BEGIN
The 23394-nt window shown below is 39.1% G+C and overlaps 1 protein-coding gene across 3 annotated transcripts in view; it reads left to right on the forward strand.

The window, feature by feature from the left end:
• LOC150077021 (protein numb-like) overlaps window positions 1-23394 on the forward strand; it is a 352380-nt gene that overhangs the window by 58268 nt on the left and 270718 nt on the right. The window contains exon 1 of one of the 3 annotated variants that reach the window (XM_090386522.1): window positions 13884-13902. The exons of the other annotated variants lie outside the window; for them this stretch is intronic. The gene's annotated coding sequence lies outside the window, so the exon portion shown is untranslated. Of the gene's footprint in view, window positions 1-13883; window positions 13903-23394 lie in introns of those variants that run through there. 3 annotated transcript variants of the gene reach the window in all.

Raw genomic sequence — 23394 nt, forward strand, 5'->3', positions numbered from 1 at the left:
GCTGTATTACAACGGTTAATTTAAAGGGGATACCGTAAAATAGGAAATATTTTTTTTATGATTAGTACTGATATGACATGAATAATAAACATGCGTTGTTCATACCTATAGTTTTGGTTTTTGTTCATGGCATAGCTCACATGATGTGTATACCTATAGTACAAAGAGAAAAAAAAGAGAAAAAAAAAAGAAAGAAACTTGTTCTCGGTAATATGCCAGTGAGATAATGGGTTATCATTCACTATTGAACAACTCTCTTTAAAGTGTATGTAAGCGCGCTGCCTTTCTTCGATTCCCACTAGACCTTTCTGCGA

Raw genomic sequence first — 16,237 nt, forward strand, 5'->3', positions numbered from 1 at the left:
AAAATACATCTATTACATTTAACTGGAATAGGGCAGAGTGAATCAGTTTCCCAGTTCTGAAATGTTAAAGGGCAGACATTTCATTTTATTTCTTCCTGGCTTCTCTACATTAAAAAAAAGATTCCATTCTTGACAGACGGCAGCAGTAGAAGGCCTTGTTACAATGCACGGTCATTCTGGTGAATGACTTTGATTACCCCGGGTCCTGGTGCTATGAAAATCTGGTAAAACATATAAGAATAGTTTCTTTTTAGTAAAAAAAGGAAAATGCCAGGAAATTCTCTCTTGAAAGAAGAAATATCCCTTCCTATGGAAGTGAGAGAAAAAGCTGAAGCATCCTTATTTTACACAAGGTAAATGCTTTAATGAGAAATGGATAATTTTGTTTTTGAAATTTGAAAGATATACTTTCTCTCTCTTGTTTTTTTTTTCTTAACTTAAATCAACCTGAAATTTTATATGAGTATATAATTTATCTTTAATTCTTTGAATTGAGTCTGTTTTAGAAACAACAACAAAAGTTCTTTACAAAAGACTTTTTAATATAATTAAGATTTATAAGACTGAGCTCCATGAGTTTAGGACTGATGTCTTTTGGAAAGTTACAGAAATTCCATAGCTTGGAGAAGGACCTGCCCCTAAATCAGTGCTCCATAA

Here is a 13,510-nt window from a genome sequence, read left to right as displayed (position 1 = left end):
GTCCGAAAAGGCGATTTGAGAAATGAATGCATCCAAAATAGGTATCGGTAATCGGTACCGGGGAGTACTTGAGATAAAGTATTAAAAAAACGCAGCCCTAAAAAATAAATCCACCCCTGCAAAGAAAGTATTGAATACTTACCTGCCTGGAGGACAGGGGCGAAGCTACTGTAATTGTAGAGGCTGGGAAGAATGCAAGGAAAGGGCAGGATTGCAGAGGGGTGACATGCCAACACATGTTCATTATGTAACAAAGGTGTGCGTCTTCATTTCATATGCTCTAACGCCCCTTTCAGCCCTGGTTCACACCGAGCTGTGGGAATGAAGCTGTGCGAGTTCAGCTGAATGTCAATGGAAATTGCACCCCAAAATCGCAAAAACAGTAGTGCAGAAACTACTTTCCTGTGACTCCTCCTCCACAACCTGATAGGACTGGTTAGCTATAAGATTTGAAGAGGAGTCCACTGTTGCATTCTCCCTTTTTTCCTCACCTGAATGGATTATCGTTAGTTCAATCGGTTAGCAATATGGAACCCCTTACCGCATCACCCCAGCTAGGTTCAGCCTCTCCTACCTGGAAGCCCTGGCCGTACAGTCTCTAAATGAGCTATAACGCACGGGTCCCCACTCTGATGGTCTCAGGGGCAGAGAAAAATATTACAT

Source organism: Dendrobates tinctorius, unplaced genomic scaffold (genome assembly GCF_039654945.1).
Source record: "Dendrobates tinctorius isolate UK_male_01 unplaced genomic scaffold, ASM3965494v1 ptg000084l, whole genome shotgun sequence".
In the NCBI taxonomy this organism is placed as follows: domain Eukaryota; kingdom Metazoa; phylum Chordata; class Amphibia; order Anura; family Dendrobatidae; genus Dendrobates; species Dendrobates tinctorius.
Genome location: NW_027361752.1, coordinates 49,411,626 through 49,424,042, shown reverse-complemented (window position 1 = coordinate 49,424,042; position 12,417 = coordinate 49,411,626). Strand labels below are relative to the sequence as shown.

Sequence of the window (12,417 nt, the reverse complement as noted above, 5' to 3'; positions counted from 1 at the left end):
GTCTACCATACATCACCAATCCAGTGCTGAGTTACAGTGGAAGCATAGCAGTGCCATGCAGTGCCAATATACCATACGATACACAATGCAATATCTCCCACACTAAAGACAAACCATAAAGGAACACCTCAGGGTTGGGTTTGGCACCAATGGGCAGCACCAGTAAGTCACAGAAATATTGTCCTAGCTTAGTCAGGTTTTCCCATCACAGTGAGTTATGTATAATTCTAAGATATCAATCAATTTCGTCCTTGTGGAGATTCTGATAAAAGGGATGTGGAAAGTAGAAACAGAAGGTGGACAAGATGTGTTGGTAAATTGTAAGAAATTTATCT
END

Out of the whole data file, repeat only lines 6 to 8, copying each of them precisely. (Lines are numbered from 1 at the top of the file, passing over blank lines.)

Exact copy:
Raw genomic sequence first — 16,237 nt, forward strand, 5'->3', positions numbered from 1 at the left:
AAAATACATCTATTACATTTAACTGGAATAGGGCAGAGTGAATCAGTTTCCCAGTTCTGAAATGTTAAAGGGCAGACATTTCATTTTATTTCTTCCTGGCTTCTCTACATTAAAAAAAAGATTCCATTCTTGACAGACGGCAGCAGTAGAAGGCCTTGTTACAATGCACGGTCATTCTGGTGAATGACTTTGATTACCCCGGGTCCTGGTGCTATGAAAATCTGGTAAAACATATAAGAATAGTTTCTTTTTAGTAAAAAAAGGAAAATGCCAGGAAATTCTCTCTTGAAAGAAGAAATATCCCTTCCTATGGAAGTGAGAGAAAAAGCTGAAGCATCCTTATTTTACACAAGGTAAATGCTTTAATGAGAAATGGATAATTTTGTTTTTGAAATTTGAAAGATATACTTTCTCTCTCTTGTTTTTTTTTTCTTAACTTAAATCAACCTGAAATTTTATATGAGTATATAATTTATCTTTAATTCTTTGAATTGAGTCTGTTTTAGAAACAACAACAAAAGTTCTTTACAAAAGACTTTTTAATATAATTAAGATTTATAAGACTGAGCTCCATGAGTTTAGGACTGATGTCTTTTGGAAAGTTACAGAAATTCCATAGCTTGGAGAAGGACCTGCCCCTAAATCAGTGCTCCATAA

Here is a 13,510-nt window from a genome sequence, read left to right as displayed (position 1 = left end):